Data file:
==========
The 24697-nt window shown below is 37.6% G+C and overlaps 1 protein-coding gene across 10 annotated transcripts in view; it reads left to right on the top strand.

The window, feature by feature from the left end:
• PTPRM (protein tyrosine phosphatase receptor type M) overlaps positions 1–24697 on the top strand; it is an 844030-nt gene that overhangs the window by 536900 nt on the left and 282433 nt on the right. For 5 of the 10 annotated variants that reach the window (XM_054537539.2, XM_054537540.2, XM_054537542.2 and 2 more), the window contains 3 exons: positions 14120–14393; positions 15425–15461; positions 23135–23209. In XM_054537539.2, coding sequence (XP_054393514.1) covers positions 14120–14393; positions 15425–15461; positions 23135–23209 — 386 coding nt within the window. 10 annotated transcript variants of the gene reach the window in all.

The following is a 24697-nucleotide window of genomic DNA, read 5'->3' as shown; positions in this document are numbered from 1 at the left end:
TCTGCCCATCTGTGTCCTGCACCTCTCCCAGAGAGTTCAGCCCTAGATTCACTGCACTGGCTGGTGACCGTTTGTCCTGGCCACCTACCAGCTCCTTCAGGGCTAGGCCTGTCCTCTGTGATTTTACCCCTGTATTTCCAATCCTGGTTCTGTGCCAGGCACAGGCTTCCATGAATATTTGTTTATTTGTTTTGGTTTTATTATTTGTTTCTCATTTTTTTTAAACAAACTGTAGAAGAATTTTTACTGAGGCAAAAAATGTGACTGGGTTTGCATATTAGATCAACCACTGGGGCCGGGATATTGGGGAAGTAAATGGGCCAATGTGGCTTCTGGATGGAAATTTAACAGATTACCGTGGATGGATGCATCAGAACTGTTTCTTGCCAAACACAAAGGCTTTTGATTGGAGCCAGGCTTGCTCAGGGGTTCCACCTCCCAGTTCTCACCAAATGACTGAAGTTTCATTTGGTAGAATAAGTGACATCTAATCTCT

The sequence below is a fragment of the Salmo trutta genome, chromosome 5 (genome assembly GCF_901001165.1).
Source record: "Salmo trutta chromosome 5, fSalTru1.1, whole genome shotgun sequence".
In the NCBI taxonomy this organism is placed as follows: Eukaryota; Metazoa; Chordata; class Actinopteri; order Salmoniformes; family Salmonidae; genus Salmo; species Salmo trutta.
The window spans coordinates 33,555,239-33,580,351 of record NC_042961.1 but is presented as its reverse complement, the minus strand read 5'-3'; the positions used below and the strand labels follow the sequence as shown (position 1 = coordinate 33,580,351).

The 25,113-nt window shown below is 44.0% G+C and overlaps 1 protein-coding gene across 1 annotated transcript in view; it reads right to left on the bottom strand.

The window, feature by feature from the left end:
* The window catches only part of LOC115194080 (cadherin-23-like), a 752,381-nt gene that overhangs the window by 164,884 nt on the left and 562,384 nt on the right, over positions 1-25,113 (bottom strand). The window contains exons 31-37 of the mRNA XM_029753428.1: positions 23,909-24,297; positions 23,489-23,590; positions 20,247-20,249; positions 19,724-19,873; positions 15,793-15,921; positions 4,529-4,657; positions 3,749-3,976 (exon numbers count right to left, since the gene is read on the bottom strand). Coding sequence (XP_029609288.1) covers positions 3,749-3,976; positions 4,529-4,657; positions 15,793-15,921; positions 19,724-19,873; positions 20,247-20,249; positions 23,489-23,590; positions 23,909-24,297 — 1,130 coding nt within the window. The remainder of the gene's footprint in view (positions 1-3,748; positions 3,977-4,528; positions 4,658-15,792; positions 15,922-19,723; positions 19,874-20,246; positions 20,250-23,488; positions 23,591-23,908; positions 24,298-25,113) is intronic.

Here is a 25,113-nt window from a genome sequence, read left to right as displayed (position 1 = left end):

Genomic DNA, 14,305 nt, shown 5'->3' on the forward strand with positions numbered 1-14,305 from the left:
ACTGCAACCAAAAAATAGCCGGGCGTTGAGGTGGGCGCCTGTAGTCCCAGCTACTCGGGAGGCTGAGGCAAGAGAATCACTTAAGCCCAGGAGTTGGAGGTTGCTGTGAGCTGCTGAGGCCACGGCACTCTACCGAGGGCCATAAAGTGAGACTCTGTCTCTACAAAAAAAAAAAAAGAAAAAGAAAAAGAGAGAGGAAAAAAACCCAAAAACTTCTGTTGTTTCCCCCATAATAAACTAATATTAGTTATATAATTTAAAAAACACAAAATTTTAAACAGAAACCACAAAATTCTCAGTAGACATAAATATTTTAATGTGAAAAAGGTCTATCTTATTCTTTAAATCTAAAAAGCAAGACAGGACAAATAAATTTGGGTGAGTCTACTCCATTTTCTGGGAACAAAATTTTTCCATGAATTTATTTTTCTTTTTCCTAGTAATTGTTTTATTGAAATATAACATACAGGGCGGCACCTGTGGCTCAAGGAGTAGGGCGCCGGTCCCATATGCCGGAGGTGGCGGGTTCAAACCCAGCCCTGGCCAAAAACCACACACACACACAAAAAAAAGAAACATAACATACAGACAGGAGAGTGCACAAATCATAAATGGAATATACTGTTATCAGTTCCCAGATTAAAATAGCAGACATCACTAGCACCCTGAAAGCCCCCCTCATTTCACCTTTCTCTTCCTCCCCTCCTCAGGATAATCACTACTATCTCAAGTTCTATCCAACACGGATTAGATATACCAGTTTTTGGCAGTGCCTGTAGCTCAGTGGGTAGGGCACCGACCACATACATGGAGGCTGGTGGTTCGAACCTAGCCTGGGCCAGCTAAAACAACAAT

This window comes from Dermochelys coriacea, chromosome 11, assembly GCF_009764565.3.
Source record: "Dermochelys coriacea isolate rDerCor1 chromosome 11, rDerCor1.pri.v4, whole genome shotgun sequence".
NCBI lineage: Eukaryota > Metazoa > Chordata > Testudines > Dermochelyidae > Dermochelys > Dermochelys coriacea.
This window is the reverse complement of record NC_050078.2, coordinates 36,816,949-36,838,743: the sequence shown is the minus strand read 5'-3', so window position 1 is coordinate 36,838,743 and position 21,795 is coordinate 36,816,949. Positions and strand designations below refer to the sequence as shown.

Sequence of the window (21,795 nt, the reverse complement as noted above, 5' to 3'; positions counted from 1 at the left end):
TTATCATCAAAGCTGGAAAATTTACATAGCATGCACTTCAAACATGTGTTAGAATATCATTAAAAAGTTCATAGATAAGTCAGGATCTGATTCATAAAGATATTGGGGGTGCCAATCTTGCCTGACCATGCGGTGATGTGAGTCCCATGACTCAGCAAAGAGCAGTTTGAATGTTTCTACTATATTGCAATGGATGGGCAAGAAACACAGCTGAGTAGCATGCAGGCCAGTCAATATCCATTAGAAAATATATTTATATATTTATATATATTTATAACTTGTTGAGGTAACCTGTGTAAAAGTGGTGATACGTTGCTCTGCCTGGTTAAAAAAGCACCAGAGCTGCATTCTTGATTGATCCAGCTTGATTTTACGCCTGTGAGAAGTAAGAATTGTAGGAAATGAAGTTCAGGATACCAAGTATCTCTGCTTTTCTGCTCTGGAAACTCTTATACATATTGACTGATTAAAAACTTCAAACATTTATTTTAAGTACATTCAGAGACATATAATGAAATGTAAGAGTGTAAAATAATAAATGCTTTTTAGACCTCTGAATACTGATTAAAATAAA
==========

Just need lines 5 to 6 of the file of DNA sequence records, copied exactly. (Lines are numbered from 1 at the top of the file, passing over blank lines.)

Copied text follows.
TCTGCCCATCTGTGTCCTGCACCTCTCCCAGAGAGTTCAGCCCTAGATTCACTGCACTGGCTGGTGACCGTTTGTCCTGGCCACCTACCAGCTCCTTCAGGGCTAGGCCTGTCCTCTGTGATTTTACCCCTGTATTTCCAATCCTGGTTCTGTGCCAGGCACAGGCTTCCATGAATATTTGTTTATTTGTTTTGGTTTTATTATTTGTTTCTCATTTTTTTTAAACAAACTGTAGAAGAATTTTTACTGAGGCAAAAAATGTGACTGGGTTTGCATATTAGATCAACCACTGGGGCCGGGATATTGGGGAAGTAAATGGGCCAATGTGGCTTCTGGATGGAAATTTAACAGATTACCGTGGATGGATGCATCAGAACTGTTTCTTGCCAAACACAAAGGCTTTTGATTGGAGCCAGGCTTGCTCAGGGGTTCCACCTCCCAGTTCTCACCAAATGACTGAAGTTTCATTTGGTAGAATAAGTGACATCTAATCTCT

The sequence below is a fragment of the Salmo trutta genome, chromosome 5 (genome assembly GCF_901001165.1).